How yoga can ease menstrual cramps

Not only does yoga soothe your digestive system, it can also provide relief from painful menstrual cramps. / Net photos

Many women who menstruate experience period pain (dysmenorrhea) for one to two days every month. 

Menstrual cramps occur when the uterus contracts to shed the uterine lining. This can cause pain in the stomach, lower back, groin or upper thighs.

 

Aniket Ukey, a yoga trainer and fitness consultant in Kigali, explains that women who do yoga have higher chances of reducing or stopping menstrual cramps. He explains some of the effective yoga poses.

 

“Bound Angle Pose - Baddha Konasana. When it comes to periods, thanks to the release of prostaglandins that cause the uterus to contract, bound angle pose can help. Not only does it soothe one’s digestive system but it can also provide relief from painful menstrual cramps. 

 

“Sit with your legs straight out in front of you, raising your pelvis on a blanket if your hips are tight. Exhale, bend your knees, pull your heels toward your pelvis, then drop your knees out to the sides and press the soles of your feet together,” he explains.

Ukey adds that this pose stimulates te ovaries making it a reproductive health power pose. If they are feeling fatigued, they can spend some time in a bound angle— it will revive their energy.

He says another pose is the Reclined Bound Angle - Supta Baddha Konasana.

This pose is similar to bound angle but it requires leaning back instead of forward. And the list of premenstrual syndrome-PMS symptoms that this pose helps in extensive—from fatigue and insomnia to anxiety to headaches. Since a person is leaning back into the pose, their abdominal muscles relax which can help ease cramping.

The yoga expert also points out the Child’s Pose – Balasana, as another pose that deals with cramps.

Yoga isn’t just about external flexibility. The impact of many poses also benefits one’s organs, acting as a sort of internal massage. Child’s pose does this by flexing a woman’s reproductive organs, as well as releasing tension in the back, shoulders, and neck. The calming effects it has on the mind are just as beneficial as the relaxation the body will feel.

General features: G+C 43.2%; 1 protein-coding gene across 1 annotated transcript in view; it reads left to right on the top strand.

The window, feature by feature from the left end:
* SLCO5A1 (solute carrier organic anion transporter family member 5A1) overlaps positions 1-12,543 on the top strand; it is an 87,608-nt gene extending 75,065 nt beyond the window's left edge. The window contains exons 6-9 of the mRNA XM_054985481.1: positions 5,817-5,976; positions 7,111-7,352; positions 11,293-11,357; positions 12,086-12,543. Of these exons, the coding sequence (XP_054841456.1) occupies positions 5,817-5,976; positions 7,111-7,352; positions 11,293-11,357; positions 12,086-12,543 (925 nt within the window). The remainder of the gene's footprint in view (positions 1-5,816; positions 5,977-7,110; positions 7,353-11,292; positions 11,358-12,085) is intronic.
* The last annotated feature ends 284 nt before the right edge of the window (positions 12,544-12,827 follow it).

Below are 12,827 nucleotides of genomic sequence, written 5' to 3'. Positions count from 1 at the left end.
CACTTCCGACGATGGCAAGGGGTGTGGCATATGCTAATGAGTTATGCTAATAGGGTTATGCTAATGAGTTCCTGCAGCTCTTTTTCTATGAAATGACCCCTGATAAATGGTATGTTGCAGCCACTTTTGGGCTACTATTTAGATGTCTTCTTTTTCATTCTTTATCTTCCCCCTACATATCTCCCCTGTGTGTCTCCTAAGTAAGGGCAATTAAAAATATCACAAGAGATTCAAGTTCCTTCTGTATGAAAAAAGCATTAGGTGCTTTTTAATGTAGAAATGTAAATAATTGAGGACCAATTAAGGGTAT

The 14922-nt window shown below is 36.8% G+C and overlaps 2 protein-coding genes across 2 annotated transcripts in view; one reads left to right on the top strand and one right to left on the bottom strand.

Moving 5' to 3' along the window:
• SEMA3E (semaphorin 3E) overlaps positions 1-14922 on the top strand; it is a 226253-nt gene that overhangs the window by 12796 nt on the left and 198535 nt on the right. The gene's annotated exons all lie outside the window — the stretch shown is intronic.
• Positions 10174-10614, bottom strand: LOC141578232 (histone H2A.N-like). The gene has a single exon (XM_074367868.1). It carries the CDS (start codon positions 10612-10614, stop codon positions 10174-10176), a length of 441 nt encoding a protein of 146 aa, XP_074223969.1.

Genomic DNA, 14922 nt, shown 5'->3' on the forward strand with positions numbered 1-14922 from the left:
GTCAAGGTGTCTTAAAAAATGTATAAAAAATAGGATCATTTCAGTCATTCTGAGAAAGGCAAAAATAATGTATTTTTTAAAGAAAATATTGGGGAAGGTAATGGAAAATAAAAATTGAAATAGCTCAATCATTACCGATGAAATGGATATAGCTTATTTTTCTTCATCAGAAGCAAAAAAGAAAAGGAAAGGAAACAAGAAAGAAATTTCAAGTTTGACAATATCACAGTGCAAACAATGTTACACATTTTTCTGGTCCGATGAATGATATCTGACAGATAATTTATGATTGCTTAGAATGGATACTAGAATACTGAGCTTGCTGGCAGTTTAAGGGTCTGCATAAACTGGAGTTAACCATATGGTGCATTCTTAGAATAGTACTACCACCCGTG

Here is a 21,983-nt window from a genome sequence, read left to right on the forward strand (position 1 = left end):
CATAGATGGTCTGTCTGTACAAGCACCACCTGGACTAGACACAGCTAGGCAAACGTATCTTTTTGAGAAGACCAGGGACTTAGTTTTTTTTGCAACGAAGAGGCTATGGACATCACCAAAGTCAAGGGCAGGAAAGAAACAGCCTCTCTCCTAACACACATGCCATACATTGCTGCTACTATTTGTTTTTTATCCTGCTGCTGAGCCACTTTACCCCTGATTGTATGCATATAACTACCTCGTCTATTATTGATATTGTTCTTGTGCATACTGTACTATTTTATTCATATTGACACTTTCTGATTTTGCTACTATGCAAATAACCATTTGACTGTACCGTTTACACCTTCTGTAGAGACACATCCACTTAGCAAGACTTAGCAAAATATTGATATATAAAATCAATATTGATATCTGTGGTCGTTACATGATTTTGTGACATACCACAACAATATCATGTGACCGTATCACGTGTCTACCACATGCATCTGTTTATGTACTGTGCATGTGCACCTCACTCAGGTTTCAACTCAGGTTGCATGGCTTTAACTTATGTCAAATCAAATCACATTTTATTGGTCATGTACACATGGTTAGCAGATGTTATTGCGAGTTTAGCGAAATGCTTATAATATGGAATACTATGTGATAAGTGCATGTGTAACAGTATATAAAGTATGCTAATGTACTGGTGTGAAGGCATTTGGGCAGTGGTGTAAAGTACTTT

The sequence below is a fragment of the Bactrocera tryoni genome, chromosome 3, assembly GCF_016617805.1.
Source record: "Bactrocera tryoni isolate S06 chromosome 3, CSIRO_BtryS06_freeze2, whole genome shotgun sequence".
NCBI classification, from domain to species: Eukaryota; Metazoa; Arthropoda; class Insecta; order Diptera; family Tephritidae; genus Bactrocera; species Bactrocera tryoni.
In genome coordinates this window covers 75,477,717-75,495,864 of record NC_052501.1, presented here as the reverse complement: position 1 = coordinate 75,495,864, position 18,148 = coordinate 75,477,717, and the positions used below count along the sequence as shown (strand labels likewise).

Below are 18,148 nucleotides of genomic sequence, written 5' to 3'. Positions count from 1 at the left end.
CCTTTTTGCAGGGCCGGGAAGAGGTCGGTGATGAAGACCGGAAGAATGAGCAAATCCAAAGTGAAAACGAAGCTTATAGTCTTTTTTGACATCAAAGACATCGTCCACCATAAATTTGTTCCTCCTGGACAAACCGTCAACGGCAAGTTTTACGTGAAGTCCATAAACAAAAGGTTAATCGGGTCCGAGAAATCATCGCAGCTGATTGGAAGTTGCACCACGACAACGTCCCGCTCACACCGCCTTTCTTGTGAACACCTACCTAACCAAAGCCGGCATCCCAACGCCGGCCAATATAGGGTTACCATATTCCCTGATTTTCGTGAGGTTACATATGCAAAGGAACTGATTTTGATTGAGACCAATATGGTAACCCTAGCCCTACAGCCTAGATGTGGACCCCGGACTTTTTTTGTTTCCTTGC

He says, fold forward, extend your arms, and bend down as far as you can comfortably go. If possible lean your forehead on the mat in front of you for five slow, diaphragmatic breaths, or breaths using the belly rather than the chest. Alternatively, an individual can turn their head from one side to the other, slowly, counting five breaths before turning to the other side.

“Inverted leg pose - Viparita Karani, is as good as the above mentioned poses. Physical, mental, and emotional benefits abound in this pose. The inverted leg pose improves circulation and digestion, lowers blood pressure, boosts energy levels, and soothes the nervous system. It’s also said to increase creative thinking and problem solving. 

For Vaparita Karani pose, Healthline advises to place a cushion or bolster under your hips. Sit with your right side against the wall. Lie back and swing your legs up along the wall, bringing your hips as close to the wall as is comfortable. Place a pillow or folded blanket under your head. Bring your arms into any comfortable position. Allow your body to fall heavy as you completely relax. Remain in this pose for up to 20 minutes.

Ukey also adds that Reclining Twist pose is also very effective when it comes to reducing menstrual pain. It requires an individual to lower their back and lower belly. First and foremost, lie flat on the back. Bend the left knee, and then lower it to the right side. Look to your left, and reach your arms out wide, the palms flat against the ground. This can be done for five and more breaths. Extend your left leg back to the ground, and repeat the pose with your right leg bending to the right. This pose should relax your back, hips, and shoulders. Repeat five to ten minutes on each side.

editor@newtimesrwanda.com

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